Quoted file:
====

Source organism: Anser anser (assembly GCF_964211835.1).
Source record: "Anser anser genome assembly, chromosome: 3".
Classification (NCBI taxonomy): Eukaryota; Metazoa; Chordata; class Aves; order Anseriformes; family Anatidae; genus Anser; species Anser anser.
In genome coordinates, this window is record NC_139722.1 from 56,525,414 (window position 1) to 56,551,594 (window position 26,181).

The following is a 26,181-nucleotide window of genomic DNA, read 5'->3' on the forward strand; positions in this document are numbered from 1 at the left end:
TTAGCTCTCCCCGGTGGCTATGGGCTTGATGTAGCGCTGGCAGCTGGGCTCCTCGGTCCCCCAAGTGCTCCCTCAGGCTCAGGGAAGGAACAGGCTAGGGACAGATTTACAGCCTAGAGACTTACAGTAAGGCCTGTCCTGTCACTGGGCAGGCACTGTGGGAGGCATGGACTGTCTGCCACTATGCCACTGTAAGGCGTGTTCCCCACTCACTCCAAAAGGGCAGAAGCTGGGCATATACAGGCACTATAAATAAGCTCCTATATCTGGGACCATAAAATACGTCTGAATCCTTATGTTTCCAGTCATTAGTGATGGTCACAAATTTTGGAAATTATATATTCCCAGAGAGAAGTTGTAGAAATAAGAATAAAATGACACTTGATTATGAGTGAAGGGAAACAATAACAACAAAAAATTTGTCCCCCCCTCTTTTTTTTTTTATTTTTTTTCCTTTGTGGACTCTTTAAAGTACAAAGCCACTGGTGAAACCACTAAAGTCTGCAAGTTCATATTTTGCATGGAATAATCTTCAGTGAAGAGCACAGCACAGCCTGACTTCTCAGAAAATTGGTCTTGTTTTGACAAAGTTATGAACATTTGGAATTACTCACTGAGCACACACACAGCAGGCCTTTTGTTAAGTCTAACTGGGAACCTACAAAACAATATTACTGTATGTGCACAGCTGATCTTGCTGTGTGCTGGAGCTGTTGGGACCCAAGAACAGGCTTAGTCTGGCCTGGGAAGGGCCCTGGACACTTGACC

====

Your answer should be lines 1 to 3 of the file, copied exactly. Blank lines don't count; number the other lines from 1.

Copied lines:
Source organism: Anser anser (assembly GCF_964211835.1).
Source record: "Anser anser genome assembly, chromosome: 3".
Classification (NCBI taxonomy): Eukaryota; Metazoa; Chordata; class Aves; order Anseriformes; family Anatidae; genus Anser; species Anser anser.